U.S. stocks jumped Wednesday, erasing most of the previous day’s bruising losses as a positive outlook from the financial sector and a spate of strong earnings from airlines and other bellwethers gave investors reasons for optimism. The Dow Jones Industrial Average added 129.35 points, or 1.18%, to finish at 11107.97, while the Standard & Poor’s 500-stock index was higher by 12.27 points at 1178.17 and the Nasdaq Composite gained 20.44 points to 2457.39.
Materials and energy stocks were two of the best performing sectors, a day after both were clobbered by fears over Beijing’s attempts to slow the world’s second-largest economy. Cliffs Natural Resources added 3.6%, Freeport McMoRan Copper & Gold gained 2.8%, and Massey Energy jumped 5.1% amid reports the Richmond, Va., miner is exploring a potential sale of the company.
Transport stocks also soared, with the Dow Jones Transportation Average gaining 2.2% after a trio of airlines reported strong earnings. Delta Air Lines jumped 11% after swinging to a third-quarter profit and reporting strong forward bookings through the holiday season.
American Airlines parent AMR Corp. surged 13% after its first profit in two years, while US Airways Group gained 7.4% on strong earnings. JetBlue Airways and United Continental rode the wave of optimism, picking up 6.8% and 7.6% respectively. “People are getting confident that earnings are going to be good this year,” said Maris Ogg, president of Tower Bridge Advisors. “Maybe not to the level where we have 75% or 80% of companies beating expectations, but people are more confident the economy is on a more even keel.” Intel and Boeing helped advance the broad-based rally, which included all but three of the Dow’s 30 components and all 10 sectors of the S&P 500.
Boeing added 3.4% to lead the Dow components after the aerospace company said it swung to a quarterly profit from a year-ago loss and lifted its outlook. Intel gained 2.2% after it said it would invest up to $8 billion over several years to upgrade its manufacturing plants in the U.S. and build a new research facility in Oregon.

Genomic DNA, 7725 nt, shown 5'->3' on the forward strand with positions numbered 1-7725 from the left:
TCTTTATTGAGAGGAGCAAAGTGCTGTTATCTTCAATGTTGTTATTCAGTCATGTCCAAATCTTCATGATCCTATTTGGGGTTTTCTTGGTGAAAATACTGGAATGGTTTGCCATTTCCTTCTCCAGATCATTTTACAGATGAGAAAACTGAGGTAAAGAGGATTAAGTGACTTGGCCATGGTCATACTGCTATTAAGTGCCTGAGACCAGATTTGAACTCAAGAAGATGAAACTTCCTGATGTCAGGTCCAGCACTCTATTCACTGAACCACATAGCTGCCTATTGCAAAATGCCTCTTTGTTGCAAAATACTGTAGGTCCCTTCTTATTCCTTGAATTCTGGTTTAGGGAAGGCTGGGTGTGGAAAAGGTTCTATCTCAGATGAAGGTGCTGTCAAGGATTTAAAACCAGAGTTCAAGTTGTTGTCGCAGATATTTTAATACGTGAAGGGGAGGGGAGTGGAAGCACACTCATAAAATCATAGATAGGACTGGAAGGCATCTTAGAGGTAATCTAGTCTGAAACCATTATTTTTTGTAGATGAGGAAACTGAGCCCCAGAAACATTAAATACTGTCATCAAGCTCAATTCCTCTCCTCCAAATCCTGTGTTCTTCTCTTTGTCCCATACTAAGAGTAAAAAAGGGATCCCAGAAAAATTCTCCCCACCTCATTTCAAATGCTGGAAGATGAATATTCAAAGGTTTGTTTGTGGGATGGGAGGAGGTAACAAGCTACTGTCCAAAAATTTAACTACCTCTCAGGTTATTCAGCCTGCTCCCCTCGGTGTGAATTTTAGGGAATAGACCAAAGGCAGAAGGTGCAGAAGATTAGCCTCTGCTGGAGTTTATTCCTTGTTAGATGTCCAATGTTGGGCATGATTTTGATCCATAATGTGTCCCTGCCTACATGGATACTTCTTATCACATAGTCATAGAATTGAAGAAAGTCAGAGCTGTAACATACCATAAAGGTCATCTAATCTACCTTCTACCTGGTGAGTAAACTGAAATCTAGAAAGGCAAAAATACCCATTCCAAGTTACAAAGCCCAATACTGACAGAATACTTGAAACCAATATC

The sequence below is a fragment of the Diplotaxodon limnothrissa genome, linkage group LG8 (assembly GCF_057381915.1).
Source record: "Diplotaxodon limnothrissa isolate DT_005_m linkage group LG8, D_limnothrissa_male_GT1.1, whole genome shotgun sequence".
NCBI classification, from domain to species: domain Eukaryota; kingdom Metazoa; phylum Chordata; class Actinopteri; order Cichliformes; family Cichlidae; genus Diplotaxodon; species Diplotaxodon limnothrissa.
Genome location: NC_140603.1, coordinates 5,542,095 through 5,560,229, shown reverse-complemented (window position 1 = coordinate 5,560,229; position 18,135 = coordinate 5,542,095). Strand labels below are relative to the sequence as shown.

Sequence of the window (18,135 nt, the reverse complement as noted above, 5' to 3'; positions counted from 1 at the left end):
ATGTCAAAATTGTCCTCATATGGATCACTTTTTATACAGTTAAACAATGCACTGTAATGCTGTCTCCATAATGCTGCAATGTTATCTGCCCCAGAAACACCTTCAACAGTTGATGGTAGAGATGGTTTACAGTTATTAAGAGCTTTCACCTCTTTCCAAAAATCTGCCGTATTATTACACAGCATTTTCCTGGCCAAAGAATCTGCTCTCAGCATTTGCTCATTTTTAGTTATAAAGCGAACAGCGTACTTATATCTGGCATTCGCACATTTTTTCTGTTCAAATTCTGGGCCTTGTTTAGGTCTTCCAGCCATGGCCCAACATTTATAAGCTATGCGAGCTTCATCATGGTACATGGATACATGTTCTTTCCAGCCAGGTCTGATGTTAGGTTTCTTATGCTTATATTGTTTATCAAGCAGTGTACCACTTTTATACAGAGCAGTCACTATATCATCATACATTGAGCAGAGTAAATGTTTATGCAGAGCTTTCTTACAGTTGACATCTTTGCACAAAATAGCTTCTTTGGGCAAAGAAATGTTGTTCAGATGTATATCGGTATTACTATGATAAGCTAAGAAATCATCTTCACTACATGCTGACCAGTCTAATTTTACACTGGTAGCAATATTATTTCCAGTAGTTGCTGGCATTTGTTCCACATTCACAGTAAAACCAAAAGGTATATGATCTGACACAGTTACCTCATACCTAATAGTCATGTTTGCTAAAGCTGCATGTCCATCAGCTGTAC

Also contributing were pharmaceutical companies, as Merck gained 1.3% and Pfizer added 1.6%. Even financial stocks joined in the rally, despite continuing worries over mortgage foreclosures.
Morgan Stanley pared deep morning losses to finish down by one penny after the investment bank’s net profit fell in the third quarter, and Wells Fargo gained 4.3% after the San Francisco bank posted its best-ever quarterly earnings and made encouraging remarks on the foreclosure issue. Goldman Sachs Group rose 1.8% after its second consecutive quarterly profit decline, of 40% from a year earlier, surpassed most analyst estimates.
BlackRock, however, fell 2.9% even after beating analysts’ forecasts with third-quarter earnings rising 74%. Bank of America, at the center of the foreclosure debacle, erased a steep morning decline to finish down 0.4%. Oppenheimer and Stifel both downgraded the stock, and the Charlotte, N.C., lender vowed to fight government-backed demands that it repurchase loans that allegedly didn’t meet underwriting guidelines and other promises. “There’s still a lot of headline risk around the financials, and that’s going to persist for some time,” said Jim Dunigan, managing executive of investments at PNC Wealth Management. “Most of the banks seem to have their arms around the challenges and they’re working through them, adjusting to the new financial regulations and business models. So if you can stomach the headline risk, you’re building value over time, but there’s still going to be some volatility.”
United Technologies reversed its morning decline to creep up 0.4% after third-quarter earnings for the maker of Otis elevators and Pratt & Whitney plane engines posted slower-than-expected revenue growth.
Abbott Laboratories dropped 0.9% after third-quarter net income fell 40%, while Yahoo added 2% to reverse most of Tuesday’s loss after the company reported a surge in profits. Online auctioneer eBay, which finished with a 0.5% gain, added another 7% in after-hours trading after beating earnings expectations.
Sanofi-Aventis added 2.1% on news that U.S. antitrust regulators have given the green light for its proposed acquisition of Genzyme. Genzyme, which also announced third-quarter net income that more than quadrupled on strong product sales, advanced 0.3%.
Genzyme is meeting Friday with investors and analysts to provide 2011 financial guidance and make its case that the offer doesn’t adequately value its existing business, its recovery plans or its pipeline products. Danish drug maker Novo Nordisk jumped 11% after the Food and Drug Administration sent a rival diabetes drug back for more testing. The makers of that drug fell, with Amylin Pharmaceutical down 46%, Alkermes down 28%, and Eli Lilly down 3.9%.
BHP Billiton rose 3.3% despite a growing likelihood Saskatchewan’s government would vote down its proposed $38.6 billion takeover of Potash Corp. of Saskatchewan, The Wall Street Journal reported. Potash fell 0.7%.
The broad gains came amid continued weakness in the dollar. The U.S. Dollar Index, which measures the greenback against a basket of six others, fell 1.3% as the euro jumped to almost $1.40. The yen strengthened to trade at 81.16 yen to the dollar–its strongest finish in 15 years. The benchmark 10-year Treasury note gained, pushing the yield down to 2.47%. Gold gained, while oil rose to $81.77 a barrel.
Source: Dow Jones Newswires